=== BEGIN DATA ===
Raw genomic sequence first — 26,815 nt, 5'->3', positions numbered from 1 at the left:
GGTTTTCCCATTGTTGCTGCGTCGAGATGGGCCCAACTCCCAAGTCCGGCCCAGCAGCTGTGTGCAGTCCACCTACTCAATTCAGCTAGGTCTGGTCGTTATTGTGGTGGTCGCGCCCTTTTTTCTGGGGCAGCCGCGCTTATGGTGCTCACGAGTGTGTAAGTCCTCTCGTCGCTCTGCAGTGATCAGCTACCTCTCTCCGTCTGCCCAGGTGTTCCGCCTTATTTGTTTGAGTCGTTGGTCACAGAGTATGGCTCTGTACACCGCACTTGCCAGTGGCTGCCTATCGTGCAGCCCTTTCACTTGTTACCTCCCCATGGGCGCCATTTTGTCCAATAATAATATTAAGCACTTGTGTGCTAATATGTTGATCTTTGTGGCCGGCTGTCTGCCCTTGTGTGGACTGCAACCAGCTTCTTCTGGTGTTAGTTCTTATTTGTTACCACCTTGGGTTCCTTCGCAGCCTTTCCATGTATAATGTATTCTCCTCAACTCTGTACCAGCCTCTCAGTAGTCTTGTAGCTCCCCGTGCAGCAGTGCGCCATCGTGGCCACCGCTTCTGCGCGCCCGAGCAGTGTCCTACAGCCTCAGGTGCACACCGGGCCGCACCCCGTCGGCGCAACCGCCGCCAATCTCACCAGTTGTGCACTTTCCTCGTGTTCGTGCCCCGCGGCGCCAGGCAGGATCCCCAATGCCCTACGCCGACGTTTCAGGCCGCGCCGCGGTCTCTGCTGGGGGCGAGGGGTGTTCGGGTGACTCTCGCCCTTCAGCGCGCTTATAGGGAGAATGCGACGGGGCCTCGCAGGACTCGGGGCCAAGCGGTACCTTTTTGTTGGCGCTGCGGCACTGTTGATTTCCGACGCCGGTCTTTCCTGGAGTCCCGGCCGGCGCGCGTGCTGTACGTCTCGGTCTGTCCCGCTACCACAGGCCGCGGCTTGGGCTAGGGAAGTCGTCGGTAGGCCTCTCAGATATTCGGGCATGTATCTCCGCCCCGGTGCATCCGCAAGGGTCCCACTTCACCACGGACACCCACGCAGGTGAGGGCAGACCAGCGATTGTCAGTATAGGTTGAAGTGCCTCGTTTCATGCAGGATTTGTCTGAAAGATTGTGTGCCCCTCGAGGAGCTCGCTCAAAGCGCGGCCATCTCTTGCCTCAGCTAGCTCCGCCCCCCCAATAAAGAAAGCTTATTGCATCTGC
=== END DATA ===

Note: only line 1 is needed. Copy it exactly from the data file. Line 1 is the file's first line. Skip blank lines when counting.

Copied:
Raw genomic sequence first — 26,815 nt, 5'->3', positions numbered from 1 at the left: